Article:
Female condoms: Many nurses not keen on promoting them

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Female condoms: Many nurses not keen on promoting them

They are women's most effective contraceptive device, so why aren't far more using them?

Journalist

Do you know whether a female condom can be used at the same time as a male condom?
And do you know whether the female condom removes sexual arousability?
The answer to both those questions is a definite no: You can’t use the male and female condom together, but sexual arousal won’t be hampered by the use of a female condom.Finding favour for the female condom
These were some of the questions put to nurses at 18 public healthcare facilities within the Johannesburg District for a study that revealed a worrying fact: while 79% of the nurses were knowledgeable about female condoms, only 59% were willing to promote them.The researchers, led by Magdelena Petkova from the Department of Family Medicine at the University of the Witwatersrand, point out why this is worrying.
“The female condom is the only current method for female partners to simultaneously prevent both pregnancy and sexually transmitted infections,” they say.
The study – published in the most recent edition of the South African Journal of Science – is part of a growing body of research on how providers’ attitudes towards contraceptive methods have an impact on whether their clients agree to use such methods.
This is the first study conducted in South Africa “on the knowledge of and willingness of healthcare providers to promote female condom use”, say the researchers, who concluded that “an effective strategy is needed to motivate healthcare workers to promote female condom use with their patients”.
The solution could lie in informal training of nurses within family planning units. Such training could improve both “their knowledge of and willingness to promote” female condom use.
Although South Africa performs well in terms of female condom uptake, we still have a way to go.
The South African female condom programme “is the largest and most comprehensive in the world”, and the use of female condoms has doubled since 2008.Emerging infectious diseases that could still hit SA
But, emerging infectious diseases like Ebola and Zika have made it all the more urgent to push the statistics up more.
“Recently other viral infections such as Ebola and Zika were found to be sexually transmitted. Despite the fact that cases of Ebola and Zika virus have never been reported in South Africa, the fact that these emerging infectious diseases could spread rapidly should be emphasised when promoting female condom use,” according to the researchers.It is considered to be more effective than the male condom because it is less likely to break or burst and it covers a larger portion of the genital area.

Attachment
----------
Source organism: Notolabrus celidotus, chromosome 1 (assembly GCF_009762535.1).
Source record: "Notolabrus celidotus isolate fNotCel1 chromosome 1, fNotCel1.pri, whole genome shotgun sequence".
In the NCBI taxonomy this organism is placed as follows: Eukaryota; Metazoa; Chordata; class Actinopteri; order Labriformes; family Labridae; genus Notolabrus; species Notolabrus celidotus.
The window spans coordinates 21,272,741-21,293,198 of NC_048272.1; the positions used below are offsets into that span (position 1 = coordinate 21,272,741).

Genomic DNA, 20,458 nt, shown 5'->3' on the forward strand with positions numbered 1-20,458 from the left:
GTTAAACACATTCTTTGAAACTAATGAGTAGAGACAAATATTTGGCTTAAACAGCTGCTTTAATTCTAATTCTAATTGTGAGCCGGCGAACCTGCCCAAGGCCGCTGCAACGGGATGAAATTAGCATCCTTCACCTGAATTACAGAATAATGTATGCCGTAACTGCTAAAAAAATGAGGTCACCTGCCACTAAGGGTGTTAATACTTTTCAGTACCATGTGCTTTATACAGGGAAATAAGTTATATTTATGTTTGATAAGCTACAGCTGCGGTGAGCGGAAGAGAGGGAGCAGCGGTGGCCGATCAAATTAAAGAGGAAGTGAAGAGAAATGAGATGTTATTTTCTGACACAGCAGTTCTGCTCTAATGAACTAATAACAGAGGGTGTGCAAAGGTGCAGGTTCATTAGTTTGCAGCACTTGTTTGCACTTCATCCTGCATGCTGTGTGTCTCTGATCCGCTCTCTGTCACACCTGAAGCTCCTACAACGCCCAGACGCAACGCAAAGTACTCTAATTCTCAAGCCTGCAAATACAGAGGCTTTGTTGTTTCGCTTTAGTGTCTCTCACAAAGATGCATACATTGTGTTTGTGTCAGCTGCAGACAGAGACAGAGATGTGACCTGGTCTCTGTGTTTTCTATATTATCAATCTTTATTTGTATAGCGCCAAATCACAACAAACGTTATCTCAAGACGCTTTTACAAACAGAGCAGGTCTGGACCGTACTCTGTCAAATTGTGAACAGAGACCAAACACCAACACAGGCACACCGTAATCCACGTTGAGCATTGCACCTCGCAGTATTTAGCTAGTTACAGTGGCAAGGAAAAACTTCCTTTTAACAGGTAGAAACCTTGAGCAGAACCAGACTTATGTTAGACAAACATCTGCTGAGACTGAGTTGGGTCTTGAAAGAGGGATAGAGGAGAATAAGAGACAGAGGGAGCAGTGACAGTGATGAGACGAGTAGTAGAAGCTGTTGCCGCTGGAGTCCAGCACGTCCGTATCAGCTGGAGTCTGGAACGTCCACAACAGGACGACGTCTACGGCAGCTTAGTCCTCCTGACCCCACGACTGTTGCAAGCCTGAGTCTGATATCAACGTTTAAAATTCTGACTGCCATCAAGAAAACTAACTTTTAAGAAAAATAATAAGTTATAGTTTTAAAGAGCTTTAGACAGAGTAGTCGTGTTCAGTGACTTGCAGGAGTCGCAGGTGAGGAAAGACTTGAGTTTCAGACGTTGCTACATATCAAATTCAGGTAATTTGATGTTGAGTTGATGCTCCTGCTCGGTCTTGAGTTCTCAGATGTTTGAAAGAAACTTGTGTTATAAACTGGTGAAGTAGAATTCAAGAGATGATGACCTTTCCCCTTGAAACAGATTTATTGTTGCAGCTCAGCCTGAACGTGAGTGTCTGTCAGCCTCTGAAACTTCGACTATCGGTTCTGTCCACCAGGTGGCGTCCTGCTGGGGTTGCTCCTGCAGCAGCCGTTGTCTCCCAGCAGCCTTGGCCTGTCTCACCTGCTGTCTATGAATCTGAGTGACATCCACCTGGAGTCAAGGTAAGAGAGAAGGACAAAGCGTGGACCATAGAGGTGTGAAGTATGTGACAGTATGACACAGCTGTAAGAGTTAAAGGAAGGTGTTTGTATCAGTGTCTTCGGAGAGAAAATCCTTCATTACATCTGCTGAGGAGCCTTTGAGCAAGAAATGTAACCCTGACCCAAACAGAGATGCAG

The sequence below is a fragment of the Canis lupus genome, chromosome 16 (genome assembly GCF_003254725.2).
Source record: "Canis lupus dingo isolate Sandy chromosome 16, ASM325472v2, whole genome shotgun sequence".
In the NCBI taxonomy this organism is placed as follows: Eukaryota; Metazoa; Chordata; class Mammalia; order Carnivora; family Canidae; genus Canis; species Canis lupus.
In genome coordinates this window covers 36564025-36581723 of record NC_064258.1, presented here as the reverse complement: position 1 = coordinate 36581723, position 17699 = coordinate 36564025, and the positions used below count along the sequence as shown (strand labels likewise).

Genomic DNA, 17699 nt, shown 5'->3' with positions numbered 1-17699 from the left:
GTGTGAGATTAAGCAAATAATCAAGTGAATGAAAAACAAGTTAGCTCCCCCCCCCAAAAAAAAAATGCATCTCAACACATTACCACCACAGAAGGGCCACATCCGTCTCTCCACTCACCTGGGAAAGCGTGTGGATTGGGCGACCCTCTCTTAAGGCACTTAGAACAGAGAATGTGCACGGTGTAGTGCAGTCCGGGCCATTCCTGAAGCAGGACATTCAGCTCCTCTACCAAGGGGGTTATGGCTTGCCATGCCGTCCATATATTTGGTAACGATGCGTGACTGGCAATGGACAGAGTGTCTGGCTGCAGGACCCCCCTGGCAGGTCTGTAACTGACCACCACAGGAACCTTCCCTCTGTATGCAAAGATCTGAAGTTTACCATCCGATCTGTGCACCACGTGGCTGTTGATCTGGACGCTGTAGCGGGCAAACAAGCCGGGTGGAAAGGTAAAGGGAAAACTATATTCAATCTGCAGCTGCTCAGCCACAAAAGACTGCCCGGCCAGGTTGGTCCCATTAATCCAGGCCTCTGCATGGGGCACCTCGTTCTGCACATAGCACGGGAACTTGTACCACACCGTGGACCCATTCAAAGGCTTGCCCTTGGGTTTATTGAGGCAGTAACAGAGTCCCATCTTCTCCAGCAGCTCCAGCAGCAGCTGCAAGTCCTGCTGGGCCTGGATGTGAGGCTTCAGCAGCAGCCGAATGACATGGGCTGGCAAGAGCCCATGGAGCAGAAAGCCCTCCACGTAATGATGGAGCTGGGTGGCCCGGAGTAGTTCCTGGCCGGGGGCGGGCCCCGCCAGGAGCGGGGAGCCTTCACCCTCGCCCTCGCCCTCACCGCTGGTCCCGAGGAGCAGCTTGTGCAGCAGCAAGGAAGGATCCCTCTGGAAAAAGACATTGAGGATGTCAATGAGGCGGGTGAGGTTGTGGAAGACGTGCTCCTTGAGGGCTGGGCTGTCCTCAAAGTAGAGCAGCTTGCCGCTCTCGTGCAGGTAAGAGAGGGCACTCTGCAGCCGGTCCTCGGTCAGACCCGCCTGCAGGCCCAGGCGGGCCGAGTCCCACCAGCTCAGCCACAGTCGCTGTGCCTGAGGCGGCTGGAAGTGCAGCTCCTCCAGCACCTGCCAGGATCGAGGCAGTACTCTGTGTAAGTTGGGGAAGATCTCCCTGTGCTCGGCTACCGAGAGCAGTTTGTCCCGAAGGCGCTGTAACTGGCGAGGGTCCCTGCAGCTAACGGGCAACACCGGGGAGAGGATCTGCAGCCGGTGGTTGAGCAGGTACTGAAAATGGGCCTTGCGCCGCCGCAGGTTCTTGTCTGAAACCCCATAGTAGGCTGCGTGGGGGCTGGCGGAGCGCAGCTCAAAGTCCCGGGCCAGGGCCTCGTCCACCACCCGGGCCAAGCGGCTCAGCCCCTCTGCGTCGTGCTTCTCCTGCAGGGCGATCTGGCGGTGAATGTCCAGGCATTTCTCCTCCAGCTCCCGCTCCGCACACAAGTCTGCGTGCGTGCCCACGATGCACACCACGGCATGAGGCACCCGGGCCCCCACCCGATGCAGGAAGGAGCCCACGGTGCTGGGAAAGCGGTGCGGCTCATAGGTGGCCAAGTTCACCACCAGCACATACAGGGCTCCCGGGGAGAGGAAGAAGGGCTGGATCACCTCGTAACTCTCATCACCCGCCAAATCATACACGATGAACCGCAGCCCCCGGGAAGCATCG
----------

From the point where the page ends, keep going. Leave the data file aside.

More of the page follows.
Considering those positives, and since it’s the only barrier to both pregnancy and sexually transmitted infections that a woman can have full agency over, why isn’t it more popular?
The researchers say the  low acceptability of female condoms is possibly “interpersonal factors” and its “higher cost”.
The researchers concluded that “these worrying finding indicate that it is necessary to have effective mechanisms to increase not only knowledge on female condom use, but also motivation in healthcare providers to promote such use”.
They said that the low level of willingness has serious implications for reducing the spread of HIV and other STIs such as Ebola, Zika and hepatitis B.How’s your own knowledge compared to the nurses?
Now that you know that female and male condoms can’t be used together, and that the female condom does not hamper male arousal, you can test your knowledge further in the same way that the nurses were tested. True or false:

Female condoms do not prevent pregnancy and sexually transmitted infections.
The female condom cannot be put in place eight hours before intercourse.
The female condom has a flexible ring at the closed end of the pouch with a slightly larger ring at the open end.
At the open end of the sheath, the ring stays inside the vagina just around the cervix.

If your answer to the first question is true, you’re wrong. Female condoms absolutely do prevent pregnancy and sexually transmitted infections. The majority of the nurses knew this answer.
If your answer to the second question is false, you’re wrong again. A female condom can be inserted up to eight hours before sexual intercourse. A “significant number of nurses demonstrated adequate knowledge” on this point.
Now to the more technical questions: if you said true for question three, you’re on the money. The female condom does indeed have a flexible ring at the closed end of the pouch with a slightly larger ring at the open end. A majority of the nurses had “adequate knowledge” about this.For question four – “at the open end of the sheath, the ring stays inside the vagina just around the cervix” – the answer is false, but this was answered correctly by only 28% of the nurses.
This is a technical question and can only be correctly understood by participants who had received training, according to the researchers.
More than half of the participants did not know whether “a female condom can be used simultaneously with a male condom” while the vast majority (just over 90%) knew that it doesn’t affect arousal.
•Other researchers on the paper included: Zuberu Elabor (a physician in Port Elizabeth), Trayana Djarova-Daniels (University of KZN), Emilia Pavlova (National Sports Academy, Bugaria) and Olufemi Omole (also from Wits University)...

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